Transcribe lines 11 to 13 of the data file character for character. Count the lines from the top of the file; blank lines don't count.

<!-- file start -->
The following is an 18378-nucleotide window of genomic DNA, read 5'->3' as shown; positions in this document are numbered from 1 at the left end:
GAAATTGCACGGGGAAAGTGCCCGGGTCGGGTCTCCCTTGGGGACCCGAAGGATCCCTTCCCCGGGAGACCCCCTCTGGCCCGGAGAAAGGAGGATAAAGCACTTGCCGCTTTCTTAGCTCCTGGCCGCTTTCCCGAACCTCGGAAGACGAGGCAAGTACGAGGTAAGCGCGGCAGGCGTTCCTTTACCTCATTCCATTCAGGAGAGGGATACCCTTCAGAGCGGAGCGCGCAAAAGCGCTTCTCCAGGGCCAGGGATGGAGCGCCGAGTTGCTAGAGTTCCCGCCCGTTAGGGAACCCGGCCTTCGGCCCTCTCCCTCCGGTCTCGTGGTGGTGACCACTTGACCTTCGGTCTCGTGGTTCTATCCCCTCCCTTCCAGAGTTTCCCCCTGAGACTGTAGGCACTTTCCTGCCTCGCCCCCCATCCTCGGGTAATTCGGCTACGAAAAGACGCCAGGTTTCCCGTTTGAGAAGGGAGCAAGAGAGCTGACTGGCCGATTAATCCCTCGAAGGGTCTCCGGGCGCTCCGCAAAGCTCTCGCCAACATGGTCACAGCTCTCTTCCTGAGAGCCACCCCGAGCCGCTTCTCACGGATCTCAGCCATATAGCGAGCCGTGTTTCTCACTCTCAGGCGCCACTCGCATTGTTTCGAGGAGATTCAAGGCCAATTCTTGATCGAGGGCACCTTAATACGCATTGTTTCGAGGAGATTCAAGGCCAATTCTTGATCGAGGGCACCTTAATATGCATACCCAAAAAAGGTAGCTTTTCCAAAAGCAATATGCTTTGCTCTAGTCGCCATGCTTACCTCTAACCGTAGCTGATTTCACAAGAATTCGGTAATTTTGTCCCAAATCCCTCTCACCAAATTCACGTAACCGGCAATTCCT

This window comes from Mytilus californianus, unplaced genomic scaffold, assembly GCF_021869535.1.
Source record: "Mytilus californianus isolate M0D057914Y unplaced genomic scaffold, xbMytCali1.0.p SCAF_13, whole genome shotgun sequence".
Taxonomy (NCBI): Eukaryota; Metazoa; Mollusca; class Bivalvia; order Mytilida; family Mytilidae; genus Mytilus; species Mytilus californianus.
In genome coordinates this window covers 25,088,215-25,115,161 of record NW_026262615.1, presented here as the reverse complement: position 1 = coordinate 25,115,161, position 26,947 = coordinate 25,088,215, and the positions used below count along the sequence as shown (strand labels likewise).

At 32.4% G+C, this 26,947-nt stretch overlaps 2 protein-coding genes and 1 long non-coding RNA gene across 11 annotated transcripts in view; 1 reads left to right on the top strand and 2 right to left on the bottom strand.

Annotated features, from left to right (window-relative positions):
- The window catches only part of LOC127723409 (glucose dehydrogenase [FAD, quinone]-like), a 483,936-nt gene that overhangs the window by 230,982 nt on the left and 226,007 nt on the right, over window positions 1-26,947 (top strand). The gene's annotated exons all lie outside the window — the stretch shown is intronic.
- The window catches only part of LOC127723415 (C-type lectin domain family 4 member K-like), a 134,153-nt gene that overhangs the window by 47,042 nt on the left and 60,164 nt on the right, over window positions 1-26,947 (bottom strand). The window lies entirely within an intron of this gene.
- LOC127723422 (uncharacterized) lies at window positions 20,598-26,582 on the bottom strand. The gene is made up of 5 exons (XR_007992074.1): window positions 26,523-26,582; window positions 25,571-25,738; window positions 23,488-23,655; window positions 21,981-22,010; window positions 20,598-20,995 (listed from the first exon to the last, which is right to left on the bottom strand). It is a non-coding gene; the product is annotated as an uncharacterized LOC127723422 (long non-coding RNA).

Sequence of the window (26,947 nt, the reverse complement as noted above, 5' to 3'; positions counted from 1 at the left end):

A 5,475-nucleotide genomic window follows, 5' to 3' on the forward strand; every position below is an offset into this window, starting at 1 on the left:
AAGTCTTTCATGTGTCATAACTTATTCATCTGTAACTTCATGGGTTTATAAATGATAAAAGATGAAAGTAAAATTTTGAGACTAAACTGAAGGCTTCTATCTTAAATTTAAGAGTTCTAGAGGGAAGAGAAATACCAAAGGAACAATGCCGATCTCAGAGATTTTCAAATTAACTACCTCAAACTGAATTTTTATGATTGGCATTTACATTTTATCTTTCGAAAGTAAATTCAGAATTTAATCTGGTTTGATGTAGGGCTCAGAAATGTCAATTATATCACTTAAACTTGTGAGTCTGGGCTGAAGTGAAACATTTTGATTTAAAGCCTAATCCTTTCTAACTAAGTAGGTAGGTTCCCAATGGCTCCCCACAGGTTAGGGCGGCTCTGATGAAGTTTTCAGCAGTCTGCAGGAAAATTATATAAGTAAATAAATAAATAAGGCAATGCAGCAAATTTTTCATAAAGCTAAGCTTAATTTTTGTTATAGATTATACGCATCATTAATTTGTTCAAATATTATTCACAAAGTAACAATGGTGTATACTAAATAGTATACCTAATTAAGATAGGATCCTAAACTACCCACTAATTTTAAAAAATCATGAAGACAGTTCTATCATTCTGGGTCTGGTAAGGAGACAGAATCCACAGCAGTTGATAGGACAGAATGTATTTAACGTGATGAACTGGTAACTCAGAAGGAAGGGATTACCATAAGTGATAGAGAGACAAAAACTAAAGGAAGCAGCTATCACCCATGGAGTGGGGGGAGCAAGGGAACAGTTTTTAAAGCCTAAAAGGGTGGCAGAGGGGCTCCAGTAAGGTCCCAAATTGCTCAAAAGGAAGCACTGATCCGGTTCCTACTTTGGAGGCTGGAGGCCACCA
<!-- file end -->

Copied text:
- LOC127723422 (uncharacterized) lies at window positions 20,598-26,582 on the bottom strand. The gene is made up of 5 exons (XR_007992074.1): window positions 26,523-26,582; window positions 25,571-25,738; window positions 23,488-23,655; window positions 21,981-22,010; window positions 20,598-20,995 (listed from the first exon to the last, which is right to left on the bottom strand). It is a non-coding gene; the product is annotated as an uncharacterized LOC127723422 (long non-coding RNA).

Sequence of the window (26,947 nt, the reverse complement as noted above, 5' to 3'; positions counted from 1 at the left end):

A 5,475-nucleotide genomic window follows, 5' to 3' on the forward strand; every position below is an offset into this window, starting at 1 on the left: